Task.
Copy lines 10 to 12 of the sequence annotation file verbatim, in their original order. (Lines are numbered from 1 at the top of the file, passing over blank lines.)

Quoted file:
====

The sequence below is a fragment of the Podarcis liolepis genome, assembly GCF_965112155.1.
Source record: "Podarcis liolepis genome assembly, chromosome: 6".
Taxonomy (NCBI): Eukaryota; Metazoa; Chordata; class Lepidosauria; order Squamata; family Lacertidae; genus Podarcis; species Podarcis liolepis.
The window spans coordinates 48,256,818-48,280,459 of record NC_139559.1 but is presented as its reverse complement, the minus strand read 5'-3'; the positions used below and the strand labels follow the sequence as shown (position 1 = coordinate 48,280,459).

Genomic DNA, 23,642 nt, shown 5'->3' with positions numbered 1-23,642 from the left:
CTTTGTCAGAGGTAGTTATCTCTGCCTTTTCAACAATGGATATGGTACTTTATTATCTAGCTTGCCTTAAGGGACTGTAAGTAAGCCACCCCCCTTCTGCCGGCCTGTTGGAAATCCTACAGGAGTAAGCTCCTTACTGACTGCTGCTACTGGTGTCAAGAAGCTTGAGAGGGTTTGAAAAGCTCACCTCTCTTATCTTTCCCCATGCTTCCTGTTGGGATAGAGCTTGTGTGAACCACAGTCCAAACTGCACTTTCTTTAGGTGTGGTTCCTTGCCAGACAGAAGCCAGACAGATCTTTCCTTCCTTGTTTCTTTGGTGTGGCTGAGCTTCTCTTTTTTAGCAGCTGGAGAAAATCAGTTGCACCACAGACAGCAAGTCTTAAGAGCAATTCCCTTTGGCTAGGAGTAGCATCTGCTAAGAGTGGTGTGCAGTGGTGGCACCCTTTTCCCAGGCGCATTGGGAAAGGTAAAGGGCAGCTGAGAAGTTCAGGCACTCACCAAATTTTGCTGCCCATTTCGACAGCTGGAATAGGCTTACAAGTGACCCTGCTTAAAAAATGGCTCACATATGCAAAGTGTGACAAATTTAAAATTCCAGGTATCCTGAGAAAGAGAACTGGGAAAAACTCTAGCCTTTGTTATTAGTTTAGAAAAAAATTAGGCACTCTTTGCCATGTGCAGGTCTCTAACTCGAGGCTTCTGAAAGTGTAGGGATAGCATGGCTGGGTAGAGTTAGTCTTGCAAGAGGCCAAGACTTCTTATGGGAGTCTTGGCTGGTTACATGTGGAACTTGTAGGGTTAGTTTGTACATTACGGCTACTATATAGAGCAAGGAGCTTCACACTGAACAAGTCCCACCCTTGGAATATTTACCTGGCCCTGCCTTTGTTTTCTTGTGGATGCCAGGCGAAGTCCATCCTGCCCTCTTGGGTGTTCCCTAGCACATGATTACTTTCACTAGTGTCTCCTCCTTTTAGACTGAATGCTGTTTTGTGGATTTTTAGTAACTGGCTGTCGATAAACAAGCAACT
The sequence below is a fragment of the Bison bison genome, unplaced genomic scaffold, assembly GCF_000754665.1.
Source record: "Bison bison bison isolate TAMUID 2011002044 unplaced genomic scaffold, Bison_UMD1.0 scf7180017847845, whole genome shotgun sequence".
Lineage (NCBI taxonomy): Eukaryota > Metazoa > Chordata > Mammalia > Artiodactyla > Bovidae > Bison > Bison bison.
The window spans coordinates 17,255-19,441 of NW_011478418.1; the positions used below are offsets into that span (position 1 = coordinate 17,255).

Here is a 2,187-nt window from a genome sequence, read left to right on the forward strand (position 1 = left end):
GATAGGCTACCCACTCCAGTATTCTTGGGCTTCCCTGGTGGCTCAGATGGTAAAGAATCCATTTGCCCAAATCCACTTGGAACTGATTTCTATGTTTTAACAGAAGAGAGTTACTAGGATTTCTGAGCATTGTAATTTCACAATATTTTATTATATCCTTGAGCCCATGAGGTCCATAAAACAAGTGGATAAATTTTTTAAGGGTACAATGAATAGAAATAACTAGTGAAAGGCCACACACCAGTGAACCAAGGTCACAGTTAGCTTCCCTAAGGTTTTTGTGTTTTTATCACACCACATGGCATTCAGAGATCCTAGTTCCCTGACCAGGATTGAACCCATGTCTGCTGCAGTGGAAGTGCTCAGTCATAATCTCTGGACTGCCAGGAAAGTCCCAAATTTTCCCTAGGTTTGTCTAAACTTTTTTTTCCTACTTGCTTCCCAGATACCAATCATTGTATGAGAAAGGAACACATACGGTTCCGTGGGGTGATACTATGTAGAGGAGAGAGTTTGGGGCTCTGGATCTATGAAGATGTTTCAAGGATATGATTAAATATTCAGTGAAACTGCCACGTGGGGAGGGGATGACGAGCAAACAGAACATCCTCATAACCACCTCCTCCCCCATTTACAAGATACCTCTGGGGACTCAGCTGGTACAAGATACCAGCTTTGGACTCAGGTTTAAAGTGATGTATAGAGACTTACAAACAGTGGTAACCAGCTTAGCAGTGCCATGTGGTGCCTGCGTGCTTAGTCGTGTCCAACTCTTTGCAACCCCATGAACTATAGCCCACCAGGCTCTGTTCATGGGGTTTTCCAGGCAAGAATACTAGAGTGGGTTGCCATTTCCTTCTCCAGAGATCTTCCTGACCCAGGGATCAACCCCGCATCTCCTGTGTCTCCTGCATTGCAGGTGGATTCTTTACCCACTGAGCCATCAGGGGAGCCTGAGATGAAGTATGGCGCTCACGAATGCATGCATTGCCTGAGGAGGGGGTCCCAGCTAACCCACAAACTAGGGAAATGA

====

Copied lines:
The window spans coordinates 17,255-19,441 of NW_011478418.1; the positions used below are offsets into that span (position 1 = coordinate 17,255).

Here is a 2,187-nt window from a genome sequence, read left to right on the forward strand (position 1 = left end):
GATAGGCTACCCACTCCAGTATTCTTGGGCTTCCCTGGTGGCTCAGATGGTAAAGAATCCATTTGCCCAAATCCACTTGGAACTGATTTCTATGTTTTAACAGAAGAGAGTTACTAGGATTTCTGAGCATTGTAATTTCACAATATTTTATTATATCCTTGAGCCCATGAGGTCCATAAAACAAGTGGATAAATTTTTTAAGGGTACAATGAATAGAAATAACTAGTGAAAGGCCACACACCAGTGAACCAAGGTCACAGTTAGCTTCCCTAAGGTTTTTGTGTTTTTATCACACCACATGGCATTCAGAGATCCTAGTTCCCTGACCAGGATTGAACCCATGTCTGCTGCAGTGGAAGTGCTCAGTCATAATCTCTGGACTGCCAGGAAAGTCCCAAATTTTCCCTAGGTTTGTCTAAACTTTTTTTTCCTACTTGCTTCCCAGATACCAATCATTGTATGAGAAAGGAACACATACGGTTCCGTGGGGTGATACTATGTAGAGGAGAGAGTTTGGGGCTCTGGATCTATGAAGATGTTTCAAGGATATGATTAAATATTCAGTGAAACTGCCACGTGGGGAGGGGATGACGAGCAAACAGAACATCCTCATAACCACCTCCTCCCCCATTTACAAGATACCTCTGGGGACTCAGCTGGTACAAGATACCAGCTTTGGACTCAGGTTTAAAGTGATGTATAGAGACTTACAAACAGTGGTAACCAGCTTAGCAGTGCCATGTGGTGCCTGCGTGCTTAGTCGTGTCCAACTCTTTGCAACCCCATGAACTATAGCCCACCAGGCTCTGTTCATGGGGTTTTCCAGGCAAGAATACTAGAGTGGGTTGCCATTTCCTTCTCCAGAGATCTTCCTGACCCAGGGATCAACCCCGCATCTCCTGTGTCTCCTGCATTGCAGGTGGATTCTTTACCCACTGAGCCATCAGGGGAGCCTGAGATGAAGTATGGCGCTCACGAATGCATGCATTGCCTGAGGAGGGGGTCCCAGCTAACCCACAAACTAGGGAAATGA